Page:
United States Army Aviation and Missile Command

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Aviation and Missile Life Cycle Management Command
Sparkman Center Redstone Arsenal.jpg
Headquarters AMCOM at Redstone Arsenal
Country United States
BranchArmy Materiel Command (AMC)
Size7,700 civilian, 250 military, TBD contractors (as of 1996)[1]
Garrison/HQRedstone Arsenal
Other military installations
Corpus Christi Army Depot
Letterkenny Army Depot
Fort Rucker Army Aviation Center
MG K. Todd Royar[2]
General John Medaris (AOMC, 1958)
Distinctive Unit InsigniaUS Army 50953 AMCOM Logo.jpg

The United States Army Aviation and Missile Command (AMCOM) develops, acquires, fields and sustains aviation, missile and unmanned aerial vehicles. AMCOM is primarily responsible for lifecycle management of army missile, helicopter, unmanned ground vehicle and unmanned aerial vehicle weapon system. The central part of AMCOM's mission involves ensuring readiness through acquisition and sustainment support for aviation systems, missile systems, and test, measurement, and diagnostic equipment (TMDE) throughout their life cycle. The command is headquartered at Redstone Arsenal in Huntsville, Alabama, has a 2019 "budget of more $3.7 billion, and a global workforce of more than 15,000 military and civilian employees".[3]

AMCOM works closely with The U.S. Army Combat Capabilities Development Command Aviation & Missile Center (AvMC)[4] which operates simulation facilities to evaluate missile components, such as seekers, in a variety of flights and countermeasures environments. AMCOM also has access to several wind tunnels to test full-size helicopters, a vertical motion simulator for flight control evaluation and a crash-testing tower used to improve safety.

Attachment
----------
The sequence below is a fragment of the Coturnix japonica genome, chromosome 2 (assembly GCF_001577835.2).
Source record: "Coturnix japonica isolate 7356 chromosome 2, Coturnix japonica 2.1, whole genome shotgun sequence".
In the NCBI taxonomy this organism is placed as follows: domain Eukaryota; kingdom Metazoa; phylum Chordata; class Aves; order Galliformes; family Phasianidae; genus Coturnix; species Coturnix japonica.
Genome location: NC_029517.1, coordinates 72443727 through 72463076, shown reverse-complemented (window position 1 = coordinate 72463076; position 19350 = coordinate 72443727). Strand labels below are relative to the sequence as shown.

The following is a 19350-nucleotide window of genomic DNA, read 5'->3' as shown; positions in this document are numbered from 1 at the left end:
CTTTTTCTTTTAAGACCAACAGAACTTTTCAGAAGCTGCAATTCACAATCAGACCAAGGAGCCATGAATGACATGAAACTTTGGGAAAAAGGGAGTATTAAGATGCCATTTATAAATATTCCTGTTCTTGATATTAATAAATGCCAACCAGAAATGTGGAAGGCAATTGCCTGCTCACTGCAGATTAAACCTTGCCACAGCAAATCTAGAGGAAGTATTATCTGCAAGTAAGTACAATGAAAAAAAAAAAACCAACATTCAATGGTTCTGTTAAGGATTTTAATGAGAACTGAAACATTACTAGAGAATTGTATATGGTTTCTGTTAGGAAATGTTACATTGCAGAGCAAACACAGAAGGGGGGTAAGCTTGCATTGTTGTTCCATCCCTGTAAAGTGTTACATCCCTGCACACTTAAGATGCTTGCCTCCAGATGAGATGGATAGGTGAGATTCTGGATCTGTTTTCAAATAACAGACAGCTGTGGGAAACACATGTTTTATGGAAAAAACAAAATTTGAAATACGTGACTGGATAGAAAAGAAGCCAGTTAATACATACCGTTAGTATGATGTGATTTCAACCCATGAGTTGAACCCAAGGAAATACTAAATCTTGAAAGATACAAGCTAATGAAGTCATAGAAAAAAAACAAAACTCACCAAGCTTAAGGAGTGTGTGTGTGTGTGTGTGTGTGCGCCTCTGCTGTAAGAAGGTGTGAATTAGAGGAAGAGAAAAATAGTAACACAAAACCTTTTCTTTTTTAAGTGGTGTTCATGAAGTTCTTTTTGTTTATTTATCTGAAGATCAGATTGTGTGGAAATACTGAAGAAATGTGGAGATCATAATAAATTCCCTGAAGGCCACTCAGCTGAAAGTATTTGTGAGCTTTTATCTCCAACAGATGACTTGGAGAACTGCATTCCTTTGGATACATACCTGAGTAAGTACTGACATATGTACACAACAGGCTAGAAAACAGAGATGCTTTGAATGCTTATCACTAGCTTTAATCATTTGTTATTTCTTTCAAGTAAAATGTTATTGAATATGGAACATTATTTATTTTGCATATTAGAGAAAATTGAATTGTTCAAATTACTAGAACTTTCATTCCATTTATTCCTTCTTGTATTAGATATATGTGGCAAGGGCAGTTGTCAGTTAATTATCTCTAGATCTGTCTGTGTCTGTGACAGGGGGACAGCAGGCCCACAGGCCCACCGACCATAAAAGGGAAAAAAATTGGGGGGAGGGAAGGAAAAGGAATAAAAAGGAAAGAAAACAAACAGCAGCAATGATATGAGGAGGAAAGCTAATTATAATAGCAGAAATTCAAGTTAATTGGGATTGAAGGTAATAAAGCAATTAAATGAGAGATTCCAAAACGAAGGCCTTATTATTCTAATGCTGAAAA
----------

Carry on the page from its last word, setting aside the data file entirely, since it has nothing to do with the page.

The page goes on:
AMCOM's Test, Measurement and Diagnostic Equipment Activity provides worldwide command and control over a broad metrology and calibration program. AMCOM is also the leader in foreign military sales, accounting for over 50 percent of total army sales to Allied forces and friendly foreign nations.[1] AMCOM's main organizations are organized into "centers":

  • Acquisition Center – responsible for contracting support.
  • AMCOM Logistics Center (ALC) – responsible for logistics support.


U.S. Army Aviation and Missile Life Cycle Management Command is an LCMC.[5] Thus it has an associated contracting center.[6] This LCMC Aviation and Missile Life Cycle Management Command was formerly Aviation and Missile Command (1997). This LCMC "purchases about $1 billion worth of aircraft and missile parts each year."[3]


The U.S. Army Missile Command was formally established on 23 May 1962 at Redstone Arsenal to manage the army's missile systems.

  • October 1948: The Chief of Ordnance designates Redstone Arsenal as the center for ordnance research and development in the field of rockets.
  • 1 June 1949: The Chief of Ordnance officially activates the arsenal as the site of the Ordnance Rocket Center.
  • 28 October 1949: The Secretary of the Army approves the transfer of the Ordnance Research and Development Division Sub-Office (Rocket) at Fort Bliss, Texas, to Redstone Arsenal as the Ordnance Guided Missile Center.[7]
  • 1 February 1956: The U.S. Army Ballistic Missile Agency (ABMA) established at Redstone Arsenal.
  • March, 1958: Organizations placed under the new Army Ordnance Missile Command (AOMC) include the ABMA, Redstone Arsenal, the Jet Propulsion Laboratory, White Sands Proving Grounds and the Army Rocket and Guided Missile Agency (ARGMA)[8]